"Computers have been getting better and better at seeing movement on video. How is it that they read lips, follow a dancing girl or copy an actor making faces?"
– from Andrew Blake. Introduction to Active Contours and Visual Dynamics. Visual Dynamics Group, Department of Engineering Science, University of Oxford
The last day of January 2019 was sunny, yet bitterly cold in Romford, east London. Shoppers scurrying from retailer to retailer wrapped themselves in winter coats, scarves and hats. The temperature never rose above three degrees Celsius. For police officers positioned next to an inconspicuous blue van, just metres from Romford's Overground station, one man stood out among the thin winter crowds. The man, wearing a beige jacket and blue cap, had pulled his jacket over his face as he moved in the direction of the police officers.
Presence of bias and confounding effects is inarguably one of the most critical challenges in machine learning applications that has alluded to pivotal debates in the recent years. Such challenges range from spurious associations of confounding variables in medical studies to the bias of race in gender or face recognition systems. One solution is to enhance datasets and organize them such that they do not reflect biases, which is a cumbersome and intensive task. The alternative is to make use of available data and build models considering these biases. Traditional statistical methods apply straightforward techniques such as residualization or stratification to precomputed features to account for confounding variables.
Humans aren't always great at identifying a person's gender based on visual cues, and a new study suggests that computers may be even worse at it than humans. The researchers found the systems misclassified trans men up to 38 percent of the time and had no options for nonbinary people, meaning they were misclassified 100 percent of the time by default. 'These systems don't know any other language but male or female, so for many gender identities it is not possible for them to be correct,' researcher Jed Brubaker told CU Boulder Today. The facial recognition software was much more accurate when evaluating cisgender, accurately identifying cisgender women 98.3 percent of the time and cisgender men 97.6 percent of the time. The study was based on 2,450 images of faces collected from Instragram, each of which had a self-appointed gender identity indicated by the poster in the form of a hashtag.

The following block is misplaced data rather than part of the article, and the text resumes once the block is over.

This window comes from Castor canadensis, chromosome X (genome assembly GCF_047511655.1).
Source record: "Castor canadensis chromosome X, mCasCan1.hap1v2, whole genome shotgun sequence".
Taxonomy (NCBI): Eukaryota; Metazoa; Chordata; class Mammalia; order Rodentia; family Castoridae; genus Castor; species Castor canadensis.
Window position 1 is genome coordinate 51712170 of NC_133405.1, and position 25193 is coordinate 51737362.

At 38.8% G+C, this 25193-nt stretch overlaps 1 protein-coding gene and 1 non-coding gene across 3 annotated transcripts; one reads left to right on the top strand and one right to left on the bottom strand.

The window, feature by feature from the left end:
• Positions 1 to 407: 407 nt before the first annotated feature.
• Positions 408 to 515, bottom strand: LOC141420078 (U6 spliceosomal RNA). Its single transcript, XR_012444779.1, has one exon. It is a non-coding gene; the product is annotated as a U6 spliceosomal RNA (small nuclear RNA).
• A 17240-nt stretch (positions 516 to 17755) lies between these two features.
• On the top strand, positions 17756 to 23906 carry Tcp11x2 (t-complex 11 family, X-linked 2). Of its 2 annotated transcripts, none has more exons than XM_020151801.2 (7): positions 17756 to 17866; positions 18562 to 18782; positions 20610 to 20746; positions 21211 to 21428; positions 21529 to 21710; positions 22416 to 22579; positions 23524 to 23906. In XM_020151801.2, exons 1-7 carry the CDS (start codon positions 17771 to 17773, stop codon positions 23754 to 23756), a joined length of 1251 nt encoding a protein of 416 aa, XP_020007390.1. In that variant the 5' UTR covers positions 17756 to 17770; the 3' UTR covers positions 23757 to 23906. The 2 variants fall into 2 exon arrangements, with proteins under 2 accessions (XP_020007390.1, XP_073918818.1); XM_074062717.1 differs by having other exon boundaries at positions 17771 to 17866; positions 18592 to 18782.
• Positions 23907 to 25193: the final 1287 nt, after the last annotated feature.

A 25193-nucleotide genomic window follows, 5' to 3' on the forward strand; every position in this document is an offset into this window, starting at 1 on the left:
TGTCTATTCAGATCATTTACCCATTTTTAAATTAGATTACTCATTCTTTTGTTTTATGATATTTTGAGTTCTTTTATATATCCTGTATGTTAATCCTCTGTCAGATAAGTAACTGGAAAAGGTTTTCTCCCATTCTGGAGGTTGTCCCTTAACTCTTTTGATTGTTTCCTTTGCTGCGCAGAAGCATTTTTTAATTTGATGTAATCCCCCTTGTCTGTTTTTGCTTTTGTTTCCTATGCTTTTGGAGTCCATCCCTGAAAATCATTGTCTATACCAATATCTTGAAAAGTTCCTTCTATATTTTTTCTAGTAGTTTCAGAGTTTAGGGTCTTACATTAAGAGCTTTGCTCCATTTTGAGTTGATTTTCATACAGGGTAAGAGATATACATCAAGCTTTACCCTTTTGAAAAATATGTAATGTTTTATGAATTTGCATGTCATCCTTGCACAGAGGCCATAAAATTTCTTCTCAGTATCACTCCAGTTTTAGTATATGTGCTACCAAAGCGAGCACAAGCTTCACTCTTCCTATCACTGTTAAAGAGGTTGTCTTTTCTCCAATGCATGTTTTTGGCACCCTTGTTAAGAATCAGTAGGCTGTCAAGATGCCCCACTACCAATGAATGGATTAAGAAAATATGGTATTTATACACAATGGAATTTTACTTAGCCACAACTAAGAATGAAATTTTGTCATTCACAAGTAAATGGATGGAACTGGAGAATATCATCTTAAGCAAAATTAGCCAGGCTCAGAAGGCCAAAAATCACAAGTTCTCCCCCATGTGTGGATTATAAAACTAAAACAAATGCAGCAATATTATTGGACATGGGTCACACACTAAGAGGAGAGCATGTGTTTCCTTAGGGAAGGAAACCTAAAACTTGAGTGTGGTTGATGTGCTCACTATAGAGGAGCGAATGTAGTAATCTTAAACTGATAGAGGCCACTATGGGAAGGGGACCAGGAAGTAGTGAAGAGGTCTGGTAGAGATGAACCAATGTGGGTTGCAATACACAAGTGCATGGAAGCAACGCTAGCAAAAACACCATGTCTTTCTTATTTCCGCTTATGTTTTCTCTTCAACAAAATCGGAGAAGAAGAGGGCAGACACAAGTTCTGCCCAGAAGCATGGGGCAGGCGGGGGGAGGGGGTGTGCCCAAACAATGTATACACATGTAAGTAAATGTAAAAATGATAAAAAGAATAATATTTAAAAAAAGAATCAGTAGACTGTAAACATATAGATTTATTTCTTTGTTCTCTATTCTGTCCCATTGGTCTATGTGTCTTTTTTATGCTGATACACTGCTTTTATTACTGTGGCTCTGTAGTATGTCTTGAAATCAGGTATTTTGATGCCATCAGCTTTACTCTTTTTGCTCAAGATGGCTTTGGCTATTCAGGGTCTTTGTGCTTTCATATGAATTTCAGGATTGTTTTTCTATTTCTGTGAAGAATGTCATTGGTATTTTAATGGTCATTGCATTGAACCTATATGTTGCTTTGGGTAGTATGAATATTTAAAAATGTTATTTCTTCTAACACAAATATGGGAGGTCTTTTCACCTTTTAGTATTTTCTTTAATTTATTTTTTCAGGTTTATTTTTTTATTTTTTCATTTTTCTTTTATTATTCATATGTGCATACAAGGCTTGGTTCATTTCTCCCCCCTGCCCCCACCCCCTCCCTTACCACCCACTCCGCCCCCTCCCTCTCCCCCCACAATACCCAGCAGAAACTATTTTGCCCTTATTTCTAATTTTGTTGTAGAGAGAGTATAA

Facial recognition is currently enjoying a very bad name for fear of a surveillance state. Mass facial recognition indeed means governments can potentially know where everyone is, all the time. Facial recognition answers the question "who are you?" by comparing your biometrical facial features with a neural network, potentially created by a machine learning algorithm that have created hashes from every face on Earth. Facebook has most of our faces on file. There is, however, a flipside, the answer to the following questions, "Are you who you say you are?" or "Are you allowed through this door?" or "Should I let you transfer one million bitcoin from one account to another?" or "Must I give you access this top secret data?" or "Is it you who is really signing this document?"